Two posts in one day? That's right! I've been up all night playing with HackTheBox, and I'm here to present my second write-up. As before, I'm working my way through the OSCP-Like HTB machines. This time, I chose to try my hand at the system called “Beep.” I wanted to go in order, but many of the boxes weren't online. “Beep” was the first live machine I found as I went down the list.


Enumeration

Once again, I began with enumeration. I started with a nmap scan of the target system:

root@kali:~# nmap -A 10.10.10.7
Starting Nmap 7.70 ( https://nmap.org ) at 2019-04-19 06:32 EDT
Nmap scan report for 10.10.10.7
Host is up (0.067s latency).
Not shown: 988 closed ports
PORT      STATE SERVICE    VERSION
22/tcp    open  ssh        OpenSSH 4.3 (protocol 2.0)
    [...]
25/tcp    open  smtp       Postfix smtpd
    [...]
80/tcp    open  http       Apache httpd 2.2.3
|_http-server-header: Apache/2.2.3 (CentOS)
|_http-title: Did not follow redirect to https://10.10.10.7/
110/tcp   open  pop3       Cyrus pop3d 2.3.7-Invoca-RPM-2.3.7-7.el5_6.4
    [...]
111/tcp   open  rpcbind    2 (RPC #100000)
    [...]
143/tcp   open  imap       Cyrus imapd 2.3.7-Invoca-RPM-2.3.7-7.el5_6.4
    [...]
443/tcp   open  ssl/https?
|_ssl-date: 2019-04-19T07:25:27+00:00; -3h10m09s from scanner time.
993/tcp   open  ssl/imap   Cyrus imapd
|_imap-capabilities: CAPABILITY
995/tcp   open  pop3       Cyrus pop3d
3306/tcp  open  mysql      MySQL (unauthorized)
4445/tcp  open  upnotifyp?
10000/tcp open  http       MiniServ 1.570 (Webmin httpd)
|_http-title: Site doesn't have a title (text/html; Charset=iso-8859-1).
    [...]
Nmap done: 1 IP address (1 host up) scanned in 355.20 seconds

With 12 open ports, this system looked a lot more active than the last one! I had a lot to investigate. I took note of the version numbers supplied for Apache and Cyrus, and noticed that there was an interesting HTTPd that I'd never seen before (MiniServ). However, the first thing I wanted to look at was the website running on port 80.

Upon browsing to the target system, I was immediately redirected from port 80 to port 443 (https). I had to click through the self-signed certificate (since this is a CTF box and not a live machine), but afterwards I was greeted with the Elastix login page:

Elastix Login Page

On a whim, I decided to try visiting the admin directory, to see if it existed. I went to https://10.10.10.7/admin/ and was greeted with a login prompt. I tried the default admin:admin credentials, but those didn't work, so I just hit escape and was greeted by a FreePBX page:

FreePBX Unauthorized Page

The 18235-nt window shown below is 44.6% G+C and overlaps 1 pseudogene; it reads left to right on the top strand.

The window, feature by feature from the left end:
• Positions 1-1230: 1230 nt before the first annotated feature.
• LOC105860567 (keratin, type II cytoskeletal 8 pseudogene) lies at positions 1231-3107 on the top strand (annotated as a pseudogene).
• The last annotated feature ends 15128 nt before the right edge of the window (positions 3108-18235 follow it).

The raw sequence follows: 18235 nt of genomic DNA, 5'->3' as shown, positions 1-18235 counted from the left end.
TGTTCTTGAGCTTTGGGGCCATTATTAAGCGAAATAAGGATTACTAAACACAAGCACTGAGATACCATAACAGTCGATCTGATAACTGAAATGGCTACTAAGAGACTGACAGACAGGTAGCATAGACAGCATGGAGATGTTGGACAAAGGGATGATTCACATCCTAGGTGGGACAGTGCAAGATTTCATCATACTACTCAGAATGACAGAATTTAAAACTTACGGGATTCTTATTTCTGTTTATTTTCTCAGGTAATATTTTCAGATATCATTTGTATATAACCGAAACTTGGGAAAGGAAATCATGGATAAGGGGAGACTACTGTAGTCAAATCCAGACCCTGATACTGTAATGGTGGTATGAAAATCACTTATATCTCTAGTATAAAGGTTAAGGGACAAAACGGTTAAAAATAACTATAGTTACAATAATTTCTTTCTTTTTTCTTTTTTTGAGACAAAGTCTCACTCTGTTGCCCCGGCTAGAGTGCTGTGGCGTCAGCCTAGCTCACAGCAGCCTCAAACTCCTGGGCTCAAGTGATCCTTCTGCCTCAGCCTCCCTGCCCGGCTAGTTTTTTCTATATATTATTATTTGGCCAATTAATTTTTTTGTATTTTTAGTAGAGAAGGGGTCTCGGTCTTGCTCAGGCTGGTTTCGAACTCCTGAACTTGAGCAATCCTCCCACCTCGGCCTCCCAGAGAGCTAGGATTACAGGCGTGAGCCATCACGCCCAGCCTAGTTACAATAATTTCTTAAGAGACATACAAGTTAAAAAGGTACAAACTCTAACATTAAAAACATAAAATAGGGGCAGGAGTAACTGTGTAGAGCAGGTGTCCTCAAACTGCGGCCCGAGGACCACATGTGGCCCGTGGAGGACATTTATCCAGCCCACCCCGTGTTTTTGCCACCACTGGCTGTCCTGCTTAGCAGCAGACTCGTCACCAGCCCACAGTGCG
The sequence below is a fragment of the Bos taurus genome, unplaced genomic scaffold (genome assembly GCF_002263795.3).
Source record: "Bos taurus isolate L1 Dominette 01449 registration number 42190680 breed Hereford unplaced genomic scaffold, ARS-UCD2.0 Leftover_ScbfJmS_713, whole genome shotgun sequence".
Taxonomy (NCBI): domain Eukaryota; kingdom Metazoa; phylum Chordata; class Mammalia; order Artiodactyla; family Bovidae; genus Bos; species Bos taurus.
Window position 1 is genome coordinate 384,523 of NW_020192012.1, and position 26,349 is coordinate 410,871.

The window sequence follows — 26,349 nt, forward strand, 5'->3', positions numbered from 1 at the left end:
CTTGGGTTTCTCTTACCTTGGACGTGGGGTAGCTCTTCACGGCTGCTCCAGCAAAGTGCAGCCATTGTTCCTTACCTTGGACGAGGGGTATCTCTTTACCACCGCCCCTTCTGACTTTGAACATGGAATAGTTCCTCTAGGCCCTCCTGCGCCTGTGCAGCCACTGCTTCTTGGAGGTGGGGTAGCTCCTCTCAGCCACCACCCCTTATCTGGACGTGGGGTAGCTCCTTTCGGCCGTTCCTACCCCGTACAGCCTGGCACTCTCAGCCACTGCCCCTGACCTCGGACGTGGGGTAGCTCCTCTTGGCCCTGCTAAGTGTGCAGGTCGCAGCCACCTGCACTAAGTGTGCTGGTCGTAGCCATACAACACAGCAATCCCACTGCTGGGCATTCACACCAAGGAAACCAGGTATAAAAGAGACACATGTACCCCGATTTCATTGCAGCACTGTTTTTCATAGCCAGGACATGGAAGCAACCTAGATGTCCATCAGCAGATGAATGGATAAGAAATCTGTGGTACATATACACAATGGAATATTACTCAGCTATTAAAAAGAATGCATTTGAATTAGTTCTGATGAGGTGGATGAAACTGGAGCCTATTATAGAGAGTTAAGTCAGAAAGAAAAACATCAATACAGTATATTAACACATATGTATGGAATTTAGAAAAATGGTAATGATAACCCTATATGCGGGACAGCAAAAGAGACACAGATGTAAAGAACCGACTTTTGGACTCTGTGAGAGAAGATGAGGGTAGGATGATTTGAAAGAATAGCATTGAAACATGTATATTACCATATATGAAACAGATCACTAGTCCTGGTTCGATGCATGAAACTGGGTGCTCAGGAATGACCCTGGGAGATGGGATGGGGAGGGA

I noted that the FreePBX page listed its version number: 2.8.1.4, and wrote that down for later reference. While I was thinking about version numbers, I decided to check the homepage HTML source to see if Elastix included any kind of version information – it didn't.

Finally, I decided to check out the MiniServ server running on port 10000. Once again, I was greeted with a login page:

Webmin Login Page

Searching for Sploits

My first instinct was to check to see if there were any vulnerabilities in any of the services running on the machine. Using the searchsploit tool, I checked Apache and Cyrus without any luck. I checked on Postfix, and saw some interesting options (such as a remote command injection), but without knowing the software version I couldn't be sure what would work. (I made a note to return to this if I couldn't find another avenue for attack.) I also checked on MiniServ with no luck, and rpcbind and mysql returned so many results that I knew I'd need to enumerate further in order to make any headway.

Everything I was finding felt like a long-shot, so I decided to see if there were any exploits for the Elastix or FreePBX services running on Apache. I couldn't find any results for the FreePBX version I'd discovered, so I turned my attention to Elastix. I didn't know the version number for that service, but I figured it would be worth a shot to see what was available.

Elastix Sploits

The results included a bunch of cross-site scripting (XSS) attacks, but those wouldn't be useful to me in the CTF. However, the local file inclusion and remote code execution vulnerabilities looked promising, and I figured I might be able to do something with the PHP code injection if I needed to. (Perhaps inject a PHP shell?)

A Little Bit of Failure

The RCE bug included a python script, so I decided to try that one out first. I copied the exploit code to my local directory using searchsploit -m exploits/php/webapps/18650.py and opened the file with vi to ensure that everything was set up properly. I had to replace the IP addresses of the local and remote hosts, but that didn't take long. Finally, I ran the script: